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pathos

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noun pa·thos \ˈpā-ˌthäs, -ˌthȯs, -ˌthōs also ˈpa-\

Simple Definition of pathos

  • : a quality that causes people to feel sympathy and sadness

Source: Merriam-Webster's Learner's Dictionary

Full Definition of pathos

  1. 1 :  an element in experience or in artistic representation evoking pity or compassion

  2. 2 :  an emotion of sympathetic pity

Examples of pathos in a sentence

  1. There is a pathos to the deflated certainties that left the Washington lawyer Leonard Garment weeping, inconsolable, outside the Senate chamber as the debate was ended. —Garry Wills, New York Times Book Review, 10 Sept. 1989

  2. The struggle back to solvency was arduous, and the stubborn determination and reserves of strength that it called forth from him in his mid-forties made him all at once a figure of considerable pathos and heroism in my eyes, a cross of a kind between Captain Ahab and Willy Loman. —Philip Roth, Reading Myself and Others, (1961) 1975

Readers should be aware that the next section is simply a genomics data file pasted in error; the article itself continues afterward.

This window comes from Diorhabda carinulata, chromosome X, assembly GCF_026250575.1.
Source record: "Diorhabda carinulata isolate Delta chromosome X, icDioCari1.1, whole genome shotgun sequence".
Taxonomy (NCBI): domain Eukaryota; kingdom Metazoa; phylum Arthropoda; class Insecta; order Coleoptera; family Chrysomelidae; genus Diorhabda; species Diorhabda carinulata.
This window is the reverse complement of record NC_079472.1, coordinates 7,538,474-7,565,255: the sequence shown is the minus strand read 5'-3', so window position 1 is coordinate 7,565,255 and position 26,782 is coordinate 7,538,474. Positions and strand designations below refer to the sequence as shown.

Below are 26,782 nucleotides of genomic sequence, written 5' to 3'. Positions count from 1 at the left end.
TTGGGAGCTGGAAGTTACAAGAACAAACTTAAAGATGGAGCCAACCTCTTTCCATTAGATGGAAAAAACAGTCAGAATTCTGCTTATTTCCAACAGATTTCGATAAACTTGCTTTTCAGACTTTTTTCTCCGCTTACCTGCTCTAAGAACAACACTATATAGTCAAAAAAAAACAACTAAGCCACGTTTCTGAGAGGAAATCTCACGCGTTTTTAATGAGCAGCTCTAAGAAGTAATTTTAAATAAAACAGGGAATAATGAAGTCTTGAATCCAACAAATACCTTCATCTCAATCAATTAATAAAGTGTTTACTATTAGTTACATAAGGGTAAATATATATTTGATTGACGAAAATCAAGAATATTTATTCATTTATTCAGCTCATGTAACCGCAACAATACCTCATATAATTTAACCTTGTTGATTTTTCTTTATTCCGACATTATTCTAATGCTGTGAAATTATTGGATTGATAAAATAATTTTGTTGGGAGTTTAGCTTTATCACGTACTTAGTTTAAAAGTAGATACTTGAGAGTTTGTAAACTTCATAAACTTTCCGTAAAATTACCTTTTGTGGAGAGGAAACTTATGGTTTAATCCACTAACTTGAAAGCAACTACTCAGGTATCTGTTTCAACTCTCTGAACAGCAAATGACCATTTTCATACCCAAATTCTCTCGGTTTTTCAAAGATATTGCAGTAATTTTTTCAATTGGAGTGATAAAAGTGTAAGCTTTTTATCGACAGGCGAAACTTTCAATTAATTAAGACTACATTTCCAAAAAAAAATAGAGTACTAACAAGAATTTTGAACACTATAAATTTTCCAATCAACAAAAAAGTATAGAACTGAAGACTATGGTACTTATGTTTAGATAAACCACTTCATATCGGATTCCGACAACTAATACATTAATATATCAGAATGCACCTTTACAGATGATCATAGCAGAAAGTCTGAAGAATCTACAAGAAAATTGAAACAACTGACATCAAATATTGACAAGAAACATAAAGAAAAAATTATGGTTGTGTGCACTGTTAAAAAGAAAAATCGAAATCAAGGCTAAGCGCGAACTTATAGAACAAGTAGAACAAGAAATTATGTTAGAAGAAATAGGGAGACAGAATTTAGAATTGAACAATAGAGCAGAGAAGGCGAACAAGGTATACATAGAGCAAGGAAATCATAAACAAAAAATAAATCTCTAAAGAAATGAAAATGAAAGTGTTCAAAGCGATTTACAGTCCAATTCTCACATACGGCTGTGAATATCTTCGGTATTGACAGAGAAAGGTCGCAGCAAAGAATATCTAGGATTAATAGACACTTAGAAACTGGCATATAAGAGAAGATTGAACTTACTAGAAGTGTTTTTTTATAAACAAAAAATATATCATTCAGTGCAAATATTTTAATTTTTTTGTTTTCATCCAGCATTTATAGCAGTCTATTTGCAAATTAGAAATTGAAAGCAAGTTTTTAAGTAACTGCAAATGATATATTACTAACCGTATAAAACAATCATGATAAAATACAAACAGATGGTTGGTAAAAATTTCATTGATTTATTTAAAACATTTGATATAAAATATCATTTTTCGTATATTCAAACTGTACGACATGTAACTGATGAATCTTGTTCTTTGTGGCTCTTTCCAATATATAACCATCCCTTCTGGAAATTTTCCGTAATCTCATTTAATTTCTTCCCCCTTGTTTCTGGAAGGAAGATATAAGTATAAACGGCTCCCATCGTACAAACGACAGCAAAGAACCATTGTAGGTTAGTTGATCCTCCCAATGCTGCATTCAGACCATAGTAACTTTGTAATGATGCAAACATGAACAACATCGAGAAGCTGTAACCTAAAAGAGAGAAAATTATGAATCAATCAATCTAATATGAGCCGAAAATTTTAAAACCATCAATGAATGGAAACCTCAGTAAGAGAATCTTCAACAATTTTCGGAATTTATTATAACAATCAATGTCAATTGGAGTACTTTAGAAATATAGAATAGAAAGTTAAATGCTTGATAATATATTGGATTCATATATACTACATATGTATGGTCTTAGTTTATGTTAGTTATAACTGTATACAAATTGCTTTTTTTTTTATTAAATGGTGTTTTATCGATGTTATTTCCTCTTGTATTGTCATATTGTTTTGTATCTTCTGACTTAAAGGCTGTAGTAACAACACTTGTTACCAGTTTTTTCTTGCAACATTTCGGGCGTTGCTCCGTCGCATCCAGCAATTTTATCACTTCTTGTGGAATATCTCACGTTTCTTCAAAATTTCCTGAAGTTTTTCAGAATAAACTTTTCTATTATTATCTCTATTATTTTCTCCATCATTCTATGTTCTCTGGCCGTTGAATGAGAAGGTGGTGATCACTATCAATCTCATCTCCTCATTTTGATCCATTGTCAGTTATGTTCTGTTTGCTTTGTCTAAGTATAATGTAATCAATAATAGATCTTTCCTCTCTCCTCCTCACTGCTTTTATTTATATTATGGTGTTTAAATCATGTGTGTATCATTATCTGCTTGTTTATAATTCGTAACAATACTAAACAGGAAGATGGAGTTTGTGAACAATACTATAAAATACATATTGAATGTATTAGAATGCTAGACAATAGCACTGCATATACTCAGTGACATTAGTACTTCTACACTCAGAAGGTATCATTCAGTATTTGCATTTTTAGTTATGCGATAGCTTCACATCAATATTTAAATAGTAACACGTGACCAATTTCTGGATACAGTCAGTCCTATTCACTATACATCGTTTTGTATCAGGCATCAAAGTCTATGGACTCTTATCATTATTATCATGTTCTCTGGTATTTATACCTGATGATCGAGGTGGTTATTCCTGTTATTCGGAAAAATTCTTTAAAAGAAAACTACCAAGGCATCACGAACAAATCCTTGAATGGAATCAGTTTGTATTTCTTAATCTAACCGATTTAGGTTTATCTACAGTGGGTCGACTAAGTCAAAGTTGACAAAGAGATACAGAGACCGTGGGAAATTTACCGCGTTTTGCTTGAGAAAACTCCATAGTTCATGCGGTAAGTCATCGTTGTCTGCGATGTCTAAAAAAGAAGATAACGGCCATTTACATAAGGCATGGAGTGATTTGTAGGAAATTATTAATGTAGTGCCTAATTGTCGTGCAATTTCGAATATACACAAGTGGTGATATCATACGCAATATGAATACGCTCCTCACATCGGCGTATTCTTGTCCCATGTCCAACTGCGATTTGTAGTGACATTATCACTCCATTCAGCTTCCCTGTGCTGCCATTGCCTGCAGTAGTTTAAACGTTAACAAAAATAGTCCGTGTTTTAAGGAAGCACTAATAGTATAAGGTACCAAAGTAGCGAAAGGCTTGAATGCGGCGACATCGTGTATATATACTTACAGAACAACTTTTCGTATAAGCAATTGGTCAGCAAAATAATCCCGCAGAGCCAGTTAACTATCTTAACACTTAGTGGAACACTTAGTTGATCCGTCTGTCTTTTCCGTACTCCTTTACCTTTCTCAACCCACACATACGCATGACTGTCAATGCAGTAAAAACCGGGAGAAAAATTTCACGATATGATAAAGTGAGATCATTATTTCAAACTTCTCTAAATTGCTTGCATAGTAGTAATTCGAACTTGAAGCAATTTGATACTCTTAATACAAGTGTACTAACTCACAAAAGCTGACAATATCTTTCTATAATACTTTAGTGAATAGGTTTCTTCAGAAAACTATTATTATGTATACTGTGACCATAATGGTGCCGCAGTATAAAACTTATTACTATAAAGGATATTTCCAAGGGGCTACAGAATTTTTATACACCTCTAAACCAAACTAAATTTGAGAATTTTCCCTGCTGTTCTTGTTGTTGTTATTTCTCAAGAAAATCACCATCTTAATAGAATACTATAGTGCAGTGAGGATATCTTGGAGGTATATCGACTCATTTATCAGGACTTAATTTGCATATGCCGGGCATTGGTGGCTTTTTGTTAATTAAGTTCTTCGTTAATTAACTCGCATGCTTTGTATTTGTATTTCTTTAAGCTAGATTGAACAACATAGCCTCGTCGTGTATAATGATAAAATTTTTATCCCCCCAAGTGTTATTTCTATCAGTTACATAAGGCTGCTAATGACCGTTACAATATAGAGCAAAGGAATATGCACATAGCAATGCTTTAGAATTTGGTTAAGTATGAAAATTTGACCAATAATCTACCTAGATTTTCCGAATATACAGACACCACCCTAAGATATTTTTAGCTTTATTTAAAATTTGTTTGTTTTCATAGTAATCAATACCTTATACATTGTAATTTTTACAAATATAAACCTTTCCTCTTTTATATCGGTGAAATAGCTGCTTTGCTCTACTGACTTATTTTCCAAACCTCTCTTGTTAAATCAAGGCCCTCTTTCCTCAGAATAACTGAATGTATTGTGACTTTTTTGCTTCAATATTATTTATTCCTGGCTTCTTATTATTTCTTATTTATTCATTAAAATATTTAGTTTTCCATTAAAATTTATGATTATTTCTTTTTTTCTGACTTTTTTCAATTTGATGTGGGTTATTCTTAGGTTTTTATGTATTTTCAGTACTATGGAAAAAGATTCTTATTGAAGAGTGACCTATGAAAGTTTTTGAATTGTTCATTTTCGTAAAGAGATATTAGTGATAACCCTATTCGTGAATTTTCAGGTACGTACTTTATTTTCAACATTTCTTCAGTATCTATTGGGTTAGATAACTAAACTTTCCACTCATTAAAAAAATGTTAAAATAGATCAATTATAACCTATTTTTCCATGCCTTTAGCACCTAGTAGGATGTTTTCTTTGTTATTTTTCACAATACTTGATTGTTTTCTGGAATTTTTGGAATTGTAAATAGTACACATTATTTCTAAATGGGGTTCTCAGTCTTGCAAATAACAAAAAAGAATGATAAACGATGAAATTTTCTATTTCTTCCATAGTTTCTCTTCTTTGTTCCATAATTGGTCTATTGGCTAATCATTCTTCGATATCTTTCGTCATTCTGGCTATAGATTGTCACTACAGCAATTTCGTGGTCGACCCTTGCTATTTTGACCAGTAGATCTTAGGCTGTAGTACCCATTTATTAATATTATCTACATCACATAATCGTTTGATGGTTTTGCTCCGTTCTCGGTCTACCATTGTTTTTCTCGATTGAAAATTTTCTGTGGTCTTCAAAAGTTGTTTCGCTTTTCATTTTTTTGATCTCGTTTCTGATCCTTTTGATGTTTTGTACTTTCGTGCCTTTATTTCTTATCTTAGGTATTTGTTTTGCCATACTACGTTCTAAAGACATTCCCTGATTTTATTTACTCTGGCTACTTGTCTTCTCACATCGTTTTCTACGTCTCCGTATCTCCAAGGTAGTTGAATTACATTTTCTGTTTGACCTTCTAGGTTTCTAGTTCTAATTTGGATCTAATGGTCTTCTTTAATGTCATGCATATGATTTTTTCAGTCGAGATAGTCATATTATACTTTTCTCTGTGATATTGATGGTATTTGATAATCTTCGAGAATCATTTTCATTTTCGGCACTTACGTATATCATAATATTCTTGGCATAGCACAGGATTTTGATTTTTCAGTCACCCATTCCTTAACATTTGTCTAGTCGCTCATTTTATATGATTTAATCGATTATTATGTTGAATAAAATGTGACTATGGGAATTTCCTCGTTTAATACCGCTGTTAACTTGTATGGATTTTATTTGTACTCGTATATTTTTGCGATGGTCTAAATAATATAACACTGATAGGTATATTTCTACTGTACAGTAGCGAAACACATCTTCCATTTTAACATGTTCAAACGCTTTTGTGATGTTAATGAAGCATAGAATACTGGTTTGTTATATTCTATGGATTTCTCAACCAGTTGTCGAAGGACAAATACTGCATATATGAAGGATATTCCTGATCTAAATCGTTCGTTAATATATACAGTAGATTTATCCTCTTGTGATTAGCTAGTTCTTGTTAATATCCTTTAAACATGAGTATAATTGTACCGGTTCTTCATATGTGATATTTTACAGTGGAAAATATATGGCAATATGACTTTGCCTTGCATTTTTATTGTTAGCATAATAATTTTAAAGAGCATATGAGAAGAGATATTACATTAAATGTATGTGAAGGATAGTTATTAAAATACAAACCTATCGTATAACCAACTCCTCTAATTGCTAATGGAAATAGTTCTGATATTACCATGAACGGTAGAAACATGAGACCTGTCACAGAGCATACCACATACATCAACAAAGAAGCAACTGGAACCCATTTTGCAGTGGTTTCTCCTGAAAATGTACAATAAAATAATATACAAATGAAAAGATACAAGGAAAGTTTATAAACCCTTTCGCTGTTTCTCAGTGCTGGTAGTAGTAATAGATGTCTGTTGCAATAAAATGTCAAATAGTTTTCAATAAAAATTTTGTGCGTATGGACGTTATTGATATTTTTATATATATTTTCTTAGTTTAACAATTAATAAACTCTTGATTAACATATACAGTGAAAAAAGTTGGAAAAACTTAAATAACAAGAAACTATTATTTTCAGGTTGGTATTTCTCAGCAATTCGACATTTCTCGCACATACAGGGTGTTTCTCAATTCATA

3. Many schools at the end of the Depression were poor, but the threadbare nature of Christchurch was almost Dickensian in its pathos. —William Styron, This Quiet Dust and Other Writings, (1953) 1982

  4. Our knowledge of his tragic end adds an element of pathos to the story of his early success.



Did You Know?

The Greek word pathos means "suffering," "experience," or "emotion." It was borrowed into English in the 16th century, and for English speakers, the term usually refers to the emotions produced by tragedy or a depiction of tragedy. "Pathos" has quite a few kin in English. A "pathetic" sight moves us to pity. "Empathy" is the ability to feel the emotions of another. Though "pathology" is not literally "the study of suffering," it is "the study of diseases." You can probably guess at more relatives of "pathos." "Sympathy," "apathetic," "antipathy," "sociopath," and "psychopath" are a few.

Origin and Etymology of pathos

Greek, suffering, experience, emotion, from paschein (aor. pathein) to experience, suffer; perhaps akin to Lithuanian kęsti to suffer


First Known Use: 1591



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